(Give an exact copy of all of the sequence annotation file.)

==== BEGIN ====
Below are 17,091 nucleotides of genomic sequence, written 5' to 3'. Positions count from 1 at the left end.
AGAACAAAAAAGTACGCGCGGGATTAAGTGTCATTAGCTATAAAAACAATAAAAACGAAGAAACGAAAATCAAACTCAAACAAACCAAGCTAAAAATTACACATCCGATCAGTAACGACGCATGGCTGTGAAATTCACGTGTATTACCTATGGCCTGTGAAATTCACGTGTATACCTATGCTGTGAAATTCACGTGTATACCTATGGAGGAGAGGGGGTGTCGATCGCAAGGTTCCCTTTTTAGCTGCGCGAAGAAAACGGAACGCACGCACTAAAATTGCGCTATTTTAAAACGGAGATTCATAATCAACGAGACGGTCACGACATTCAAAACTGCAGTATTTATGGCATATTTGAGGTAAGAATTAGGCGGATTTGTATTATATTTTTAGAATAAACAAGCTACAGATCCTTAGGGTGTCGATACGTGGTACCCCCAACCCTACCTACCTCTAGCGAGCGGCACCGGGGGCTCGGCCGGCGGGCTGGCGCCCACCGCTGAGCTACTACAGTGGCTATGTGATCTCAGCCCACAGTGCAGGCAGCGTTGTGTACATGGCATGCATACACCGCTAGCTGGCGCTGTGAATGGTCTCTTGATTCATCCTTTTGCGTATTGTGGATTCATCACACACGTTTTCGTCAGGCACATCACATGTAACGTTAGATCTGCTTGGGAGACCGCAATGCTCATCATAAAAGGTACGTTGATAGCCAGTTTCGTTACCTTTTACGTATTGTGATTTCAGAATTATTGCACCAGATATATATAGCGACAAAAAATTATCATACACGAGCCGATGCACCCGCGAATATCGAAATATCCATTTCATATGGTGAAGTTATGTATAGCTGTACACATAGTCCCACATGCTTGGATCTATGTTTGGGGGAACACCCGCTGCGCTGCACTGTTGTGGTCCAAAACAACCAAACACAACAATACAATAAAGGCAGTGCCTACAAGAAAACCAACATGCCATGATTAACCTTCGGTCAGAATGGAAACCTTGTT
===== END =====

Below are 17,091 nucleotides of genomic sequence, written 5' to 3'. Positions count from 1 at the left end.
AGAACAAAAAAGTACGCGCGGGATTAAGTGTCATTAGCTATAAAAACAATAAAAACGAAGAAACGAAAATCAAACTCAAACAAACCAAGCTAAAAATTACACATCCGATCAGTAACGACGCATGGCTGTGAAATTCACGTGTATTACCTATGGCCTGTGAAATTCACGTGTATACCTATGCTGTGAAATTCACGTGTATACCTATGGAGGAGAGGGGGTGTCGATCGCAAGGTTCCCTTTTTAGCTGCGCGAAGAAAACGGAACGCACGCACTAAAATTGCGCTATTTTAAAACGGAGATTCATAATCAACGAGACGGTCACGACATTCAAAACTGCAGTATTTATGGCATATTTGAGGTAAGAATTAGGCGGATTTGTATTATATTTTTAGAATAAACAAGCTACAGATCCTTAGGGTGTCGATACGTGGTACCCCCAACCCTACCTACCTCTAGCGAGCGGCACCGGGGGCTCGGCCGGCGGGCTGGCGCCCACCGCTGAGCTACTACAGTGGCTATGTGATCTCAGCCCACAGTGCAGGCAGCGTTGTGTACATGGCATGCATACACCGCTAGCTGGCGCTGTGAATGGTCTCTTGATTCATCCTTTTGCGTATTGTGGATTCATCACACACGTTTTCGTCAGGCACATCACATGTAACGTTAGATCTGCTTGGGAGACCGCAATGCTCATCATAAAAGGTACGTTGATAGCCAGTTTCGTTACCTTTTACGTATTGTGATTTCAGAATTATTGCACCAGATATATATAGCGACAAAAAATTATCATACACGAGCCGATGCACCCGCGAATATCGAAATATCCATTTCATATGGTGAAGTTATGTATAGCTGTACACATAGTCCCACATGCTTGGATCTATGTTTGGGGGAACACCCGCTGCGCTGCACTGTTGTGGTCCAAAACAACCAAACACAACAATACAATAAAGGCAGTGCCTACAAGAAAACCAACATGCCATGATTAACCTTCGGTCAGAATGGAAACCTTGTT